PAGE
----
Humza Yousaf is being urged not to go to court over the UK Government’s block on controversial gender recognition reforms, with a former member of the Scottish cabinet insisting the First Minister does not “have a cat in hell’s chance of winning at the British Supreme Court”.
Former SNP MSP Alex Neil, who served in both Alex Salmond’s and Nicola Sturgeon’s governments, said instead of mounting a legal challenge Mr Yousaf should reintroduce the legislation and deal with its “deficiencies”.
It comes as the deadline approaches for Mr Yousaf to confirm whether or not the Scottish Government will take legal action after Westminster used Section 35 powers under the Scotland Act to prevent the Gender Recognition Reform (Scotland) Bill from gaining royal assent.
The legislation, which was passed by Holyrood last December, was introduced to simplify and speed up the process used by trans people to gain legal certification in their preferred gender.
This was the reason given by Scottish Secretary Alister Jack for the decision to use Section 35 powers for the first time in the history of devolution to veto the Bill.
Mr Yousaf said on Tuesday that an announcement will be made “very imminently” on whether to challenge Westminster’s action.
During the contest to replace Ms Sturgeon as SNP leader and Scottish first minister Mr Yousaf made clear that his “first principle was to challenge what I consider to be an undemocratic veto over legislation that was passed by a majority of the Scottish Parliament”.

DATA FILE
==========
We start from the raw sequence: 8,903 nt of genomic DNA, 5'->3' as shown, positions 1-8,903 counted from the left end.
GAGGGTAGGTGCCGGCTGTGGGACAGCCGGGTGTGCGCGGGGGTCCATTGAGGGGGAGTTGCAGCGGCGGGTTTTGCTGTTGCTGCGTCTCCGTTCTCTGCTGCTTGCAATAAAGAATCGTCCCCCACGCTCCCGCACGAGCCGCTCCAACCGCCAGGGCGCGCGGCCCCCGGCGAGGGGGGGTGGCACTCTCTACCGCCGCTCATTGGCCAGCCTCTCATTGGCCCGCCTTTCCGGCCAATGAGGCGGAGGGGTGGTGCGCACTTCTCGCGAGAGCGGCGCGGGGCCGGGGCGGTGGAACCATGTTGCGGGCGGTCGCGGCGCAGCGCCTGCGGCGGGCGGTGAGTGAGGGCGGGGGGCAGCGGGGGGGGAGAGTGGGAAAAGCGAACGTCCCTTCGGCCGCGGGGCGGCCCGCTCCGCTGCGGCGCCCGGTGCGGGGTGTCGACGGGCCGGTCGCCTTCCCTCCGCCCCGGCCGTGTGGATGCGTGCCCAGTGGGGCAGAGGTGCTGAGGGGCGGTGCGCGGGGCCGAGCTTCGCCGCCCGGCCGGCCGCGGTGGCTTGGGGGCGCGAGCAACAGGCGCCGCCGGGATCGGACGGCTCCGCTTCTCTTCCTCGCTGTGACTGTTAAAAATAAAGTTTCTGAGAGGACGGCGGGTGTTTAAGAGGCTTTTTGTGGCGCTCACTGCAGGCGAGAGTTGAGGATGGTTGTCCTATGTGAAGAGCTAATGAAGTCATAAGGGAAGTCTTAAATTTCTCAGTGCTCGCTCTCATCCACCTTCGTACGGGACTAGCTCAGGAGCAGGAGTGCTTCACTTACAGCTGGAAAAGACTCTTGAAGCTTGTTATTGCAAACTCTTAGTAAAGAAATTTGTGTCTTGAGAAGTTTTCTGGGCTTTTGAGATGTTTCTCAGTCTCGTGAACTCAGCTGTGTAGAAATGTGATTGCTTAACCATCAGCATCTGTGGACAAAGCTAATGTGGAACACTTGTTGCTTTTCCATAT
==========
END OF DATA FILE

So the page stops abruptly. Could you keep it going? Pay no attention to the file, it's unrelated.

He told journalists on Tuesday he was considering legal advice on the matter, with the First Minister pledging: “I’ll make that decision known very, very soon.”
Speaking on BBC Radio Scotland’s Good Morning Scotland programme, the former SNP MSP said: “My own view is in terms of the challenge to the UK Government it would be far better just to reintroduce a Bill and this time in the Bill deal with concerns of women about places of safety for women and also deal with the UK Equality Act.
“We know that going to the Supreme Court, and every lawyer I have spoken to has told me, we don’t have a cat in hell’s chance of winning at the British Supreme Court.
“Let’s not hand this over to the Supreme Court in London. Let’s sort it out ourselves and pass a Bill that we can all unite behind and all be proud of.”
He urged Mr Yousaf: “Sort out the anomalies in this Bill, sort out the deficiencies in the Bill, sort out the clash apparently with the Equality Act.
“And let’s do it ourselves. Let us sort it out ourselves and not resort to a court case we can’t win.”